Hearing Aid Batteries Dying Too Fast?

Man touching hearing aids that stopped working because the batteries drained.

Do you feel as if your hearing aid batteries won’t keep a charge as long as they should? The reasons for this are sometimes unexpected. What is the average period of time that your hearing aid batteries should stay charged? The ordinary hearing aid battery lasts anywhere from 3 to 7 days. That range is pretty wide. So wide, in fact, that it’s unpredictable and puts you in a challenging predicament. You may be on day 4 at the grocery store when out of the blue, things go quiet and you’re unable to hear the cashier. Or perhaps on day 5, you’re having an enjoyable conversation with friends when you suddenly feel really alone because you can’t participate because you can’t hear. Sometimes the batteries don’t even make that 3 day mark. Like when you’re watching TV on day 2 and all of a sudden you can’t hear the show your watching. It isn’t just annoying. You just can’t tell how much battery power you have left in your hearing aids and it’s causing you to miss out on life. If your hearing aid batteries are draining too quickly, there are several likely culprits.

A Battery Can be Drained by Moisture

There aren’t many species that release moisture through their skin but humans do. We do it to cool off. It’s the body’s way of ridding the blood of sodium and toxins. In addition, you may live in a humid or rainy climate where things get even more moist. The air vent in your hearing aid can get clogged by this additional moisture and it will be less efficient. Moisture can also mix with the chemicals of the battery causing it to deplete faster. Here are some steps you can take to avoid moisture-caused battery drain:

  • A dehumidifier for your hearing aid is recommended
  • if your storing them for a number of days or more, remove the batteries
  • When you store your hearing aids, open the battery door
  • Don’t keep your hearing aids in the bathroom, kitchen or other damp environments

Advanced Hearing Aid Functions Can Deplete Batteries

Modern digital hearing aids help people hear a lot better than ones that you could get just ten years ago. But these extra features can cause batteries to run down faster if you’re not paying attention. You can still use your favorite features. But remember, you will have to change the battery sooner if you are streaming music from your phone all day. Your battery can be depleted by any of the advanced features, like Bluetooth, multichannel, noise cancellation, and tinnitus relief.

Batteries Can be Impacted by Altitude Changes

Moving from a low to high altitude can sap your batteries, especially if they’re on their older. Take some spare batteries if you are going on a plane or high up into the mountains.

Are The Batteries Really Low?

Some hearing aids tell you when the battery is low. Generally speaking, these alerts are giving you a “heads up”. It doesn’t mean you have a depleted battery. Moreover, sometimes an environmental change in altitude or humidity briefly causes the charge to drop and the low battery alarm gets activated. Take the hearing aids out and reset them to end the alarm. You may be able to get a few more hours or even days out of that battery.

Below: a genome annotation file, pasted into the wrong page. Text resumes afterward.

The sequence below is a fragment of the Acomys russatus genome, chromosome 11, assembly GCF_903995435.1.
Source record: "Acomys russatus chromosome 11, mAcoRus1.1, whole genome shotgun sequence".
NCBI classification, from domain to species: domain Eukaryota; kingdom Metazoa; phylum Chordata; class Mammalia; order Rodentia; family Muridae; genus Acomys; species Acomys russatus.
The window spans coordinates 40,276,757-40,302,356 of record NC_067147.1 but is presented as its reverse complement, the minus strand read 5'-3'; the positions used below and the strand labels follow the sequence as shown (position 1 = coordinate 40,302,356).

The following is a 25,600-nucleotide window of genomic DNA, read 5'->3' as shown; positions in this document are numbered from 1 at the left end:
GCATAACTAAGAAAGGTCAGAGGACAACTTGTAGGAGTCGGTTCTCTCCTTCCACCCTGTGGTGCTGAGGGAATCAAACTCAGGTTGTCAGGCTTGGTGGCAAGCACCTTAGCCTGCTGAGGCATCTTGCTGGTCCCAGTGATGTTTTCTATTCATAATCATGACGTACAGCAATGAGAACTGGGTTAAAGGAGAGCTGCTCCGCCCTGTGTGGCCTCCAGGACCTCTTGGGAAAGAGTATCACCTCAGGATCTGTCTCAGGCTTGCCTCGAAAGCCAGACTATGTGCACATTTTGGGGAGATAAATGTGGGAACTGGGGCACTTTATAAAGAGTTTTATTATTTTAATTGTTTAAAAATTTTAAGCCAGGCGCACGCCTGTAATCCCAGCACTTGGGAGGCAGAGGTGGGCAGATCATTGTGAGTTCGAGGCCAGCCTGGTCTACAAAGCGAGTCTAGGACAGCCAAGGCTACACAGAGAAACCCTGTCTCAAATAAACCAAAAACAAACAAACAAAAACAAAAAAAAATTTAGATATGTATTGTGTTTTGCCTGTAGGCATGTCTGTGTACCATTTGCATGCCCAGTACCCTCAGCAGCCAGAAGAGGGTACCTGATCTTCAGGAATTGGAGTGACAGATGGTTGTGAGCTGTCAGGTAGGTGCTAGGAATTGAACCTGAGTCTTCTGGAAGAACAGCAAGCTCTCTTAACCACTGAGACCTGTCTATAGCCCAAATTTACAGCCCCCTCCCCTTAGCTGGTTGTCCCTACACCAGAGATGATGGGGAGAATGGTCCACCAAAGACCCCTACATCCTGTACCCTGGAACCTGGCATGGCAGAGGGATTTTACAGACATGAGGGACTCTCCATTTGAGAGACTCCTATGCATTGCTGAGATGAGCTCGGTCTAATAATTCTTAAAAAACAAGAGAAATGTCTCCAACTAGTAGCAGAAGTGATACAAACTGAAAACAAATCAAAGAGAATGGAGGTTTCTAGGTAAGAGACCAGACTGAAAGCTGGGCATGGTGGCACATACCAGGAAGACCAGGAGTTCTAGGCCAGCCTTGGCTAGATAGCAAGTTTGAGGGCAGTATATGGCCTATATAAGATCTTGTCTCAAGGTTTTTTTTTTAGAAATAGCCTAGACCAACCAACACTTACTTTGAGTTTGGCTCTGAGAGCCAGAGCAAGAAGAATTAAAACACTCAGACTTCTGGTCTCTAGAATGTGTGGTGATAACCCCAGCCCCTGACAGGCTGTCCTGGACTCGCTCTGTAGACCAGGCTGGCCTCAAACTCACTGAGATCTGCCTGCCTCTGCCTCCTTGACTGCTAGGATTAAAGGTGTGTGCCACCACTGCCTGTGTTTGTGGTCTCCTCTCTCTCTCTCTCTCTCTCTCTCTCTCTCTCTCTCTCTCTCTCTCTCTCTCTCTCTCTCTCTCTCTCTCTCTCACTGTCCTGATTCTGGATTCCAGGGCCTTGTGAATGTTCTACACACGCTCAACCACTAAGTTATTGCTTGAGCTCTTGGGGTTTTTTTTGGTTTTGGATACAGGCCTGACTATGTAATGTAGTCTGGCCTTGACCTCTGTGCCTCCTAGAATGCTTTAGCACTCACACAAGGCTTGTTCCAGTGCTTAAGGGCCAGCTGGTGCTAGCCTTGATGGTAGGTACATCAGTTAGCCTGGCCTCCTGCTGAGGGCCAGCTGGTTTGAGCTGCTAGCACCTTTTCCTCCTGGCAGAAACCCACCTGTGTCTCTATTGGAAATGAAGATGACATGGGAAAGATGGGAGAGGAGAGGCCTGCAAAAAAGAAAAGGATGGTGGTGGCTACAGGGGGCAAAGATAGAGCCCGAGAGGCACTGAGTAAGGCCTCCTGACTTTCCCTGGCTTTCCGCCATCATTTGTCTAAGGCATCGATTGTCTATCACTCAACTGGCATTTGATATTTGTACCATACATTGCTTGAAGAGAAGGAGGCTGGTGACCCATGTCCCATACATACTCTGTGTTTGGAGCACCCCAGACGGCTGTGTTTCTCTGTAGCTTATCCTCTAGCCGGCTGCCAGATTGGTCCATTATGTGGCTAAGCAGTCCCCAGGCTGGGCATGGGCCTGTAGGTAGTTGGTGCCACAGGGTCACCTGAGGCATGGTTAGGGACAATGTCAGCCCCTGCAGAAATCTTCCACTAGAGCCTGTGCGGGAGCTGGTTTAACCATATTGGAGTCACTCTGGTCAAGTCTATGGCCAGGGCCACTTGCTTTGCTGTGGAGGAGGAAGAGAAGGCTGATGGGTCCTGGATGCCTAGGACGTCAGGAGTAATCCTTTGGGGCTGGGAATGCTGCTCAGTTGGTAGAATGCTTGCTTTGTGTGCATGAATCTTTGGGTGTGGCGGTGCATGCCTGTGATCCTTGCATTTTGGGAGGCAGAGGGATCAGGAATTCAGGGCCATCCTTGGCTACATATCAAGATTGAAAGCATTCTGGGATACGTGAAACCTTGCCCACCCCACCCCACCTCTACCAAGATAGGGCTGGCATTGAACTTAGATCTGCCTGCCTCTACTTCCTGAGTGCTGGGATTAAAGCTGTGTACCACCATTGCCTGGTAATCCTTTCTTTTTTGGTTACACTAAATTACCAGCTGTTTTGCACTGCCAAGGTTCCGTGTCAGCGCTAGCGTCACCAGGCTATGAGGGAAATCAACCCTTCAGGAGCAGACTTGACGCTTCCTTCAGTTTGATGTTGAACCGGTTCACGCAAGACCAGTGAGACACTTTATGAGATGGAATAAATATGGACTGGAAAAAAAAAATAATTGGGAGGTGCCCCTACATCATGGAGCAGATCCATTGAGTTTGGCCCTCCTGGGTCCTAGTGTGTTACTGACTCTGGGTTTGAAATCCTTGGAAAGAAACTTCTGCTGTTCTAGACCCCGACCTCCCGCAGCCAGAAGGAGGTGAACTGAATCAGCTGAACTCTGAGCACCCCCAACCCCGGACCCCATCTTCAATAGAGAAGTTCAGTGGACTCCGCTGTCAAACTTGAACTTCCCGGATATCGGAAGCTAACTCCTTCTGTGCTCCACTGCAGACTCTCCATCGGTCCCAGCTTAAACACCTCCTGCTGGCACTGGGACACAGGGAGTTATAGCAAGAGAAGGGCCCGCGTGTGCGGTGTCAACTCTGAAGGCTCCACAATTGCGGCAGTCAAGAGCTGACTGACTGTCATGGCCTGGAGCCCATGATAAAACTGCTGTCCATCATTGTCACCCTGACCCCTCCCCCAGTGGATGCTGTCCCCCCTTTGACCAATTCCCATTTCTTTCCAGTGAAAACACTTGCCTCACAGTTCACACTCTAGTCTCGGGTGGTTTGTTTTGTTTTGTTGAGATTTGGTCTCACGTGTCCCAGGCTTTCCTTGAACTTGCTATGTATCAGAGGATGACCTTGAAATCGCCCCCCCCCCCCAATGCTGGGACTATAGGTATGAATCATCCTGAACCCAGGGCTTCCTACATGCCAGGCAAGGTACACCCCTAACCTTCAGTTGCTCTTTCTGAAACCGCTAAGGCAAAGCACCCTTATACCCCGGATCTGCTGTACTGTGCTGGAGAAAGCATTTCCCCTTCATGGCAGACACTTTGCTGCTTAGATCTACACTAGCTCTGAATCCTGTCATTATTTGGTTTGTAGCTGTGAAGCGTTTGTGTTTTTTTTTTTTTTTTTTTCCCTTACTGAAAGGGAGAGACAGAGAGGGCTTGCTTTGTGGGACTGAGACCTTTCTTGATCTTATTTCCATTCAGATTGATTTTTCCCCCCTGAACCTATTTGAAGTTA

Improper Handling of Batteries

Wait until you’re ready to use your hearing aid to pull the tab from the battery. Steer clear of getting skin oil and dirt on your hearing aid by cleansing your hands before touching them. Hearing aid batteries should not be frozen. It doesn’t lengthen their life as it might with other types of batteries. Hearing aid batteries may lose battery power quicker if you make these basic handling errors.

Getting a Year’s Supply of Batteries Isn’t a Good Plan

Buying in bulk is often a smart money decision when you can afford to do it. But the last few batteries in the pack most likely won’t have full power. Unless you’re fine with wasting a few, try to stick to a six month supply.

Purchasing Hearing Aid Batteries on The Internet

It’s not a general critique of purchasing stuff online. There are some pretty good deals out in cyberspace. But some batteries that can be found on the internet are being sold by less honest individuals and are near their expiration date. They might even be beyond their expiration date. So you need to be careful.
Both alkaline (AA, AAA, etc.) and zinc hearing aid batteries have an expiration date. If you were going to buy milk, you would check the expiration date. You need to do that with batteries too. If you want to get the most out of your pack, be sure the date is well in the future. If the website doesn’t mention an expiration date, message the vendor, or buy batteries directly from us. Only purchase batteries from trusted sources.

Current Hearing Aids Are Rechargeable

There are several reasons that hearing batteries may drain rapidly. But by taking little precautions you can get more life from each battery. You might also consider rechargeable hearing aids if you’re going to buy a new set. If you charge them while you sleep, you get a full day of power the next day. And you only have to change them every few years.

The site information is for educational and informational purposes only and does not constitute medical advice. To receive personalized advice or treatment, schedule an appointment.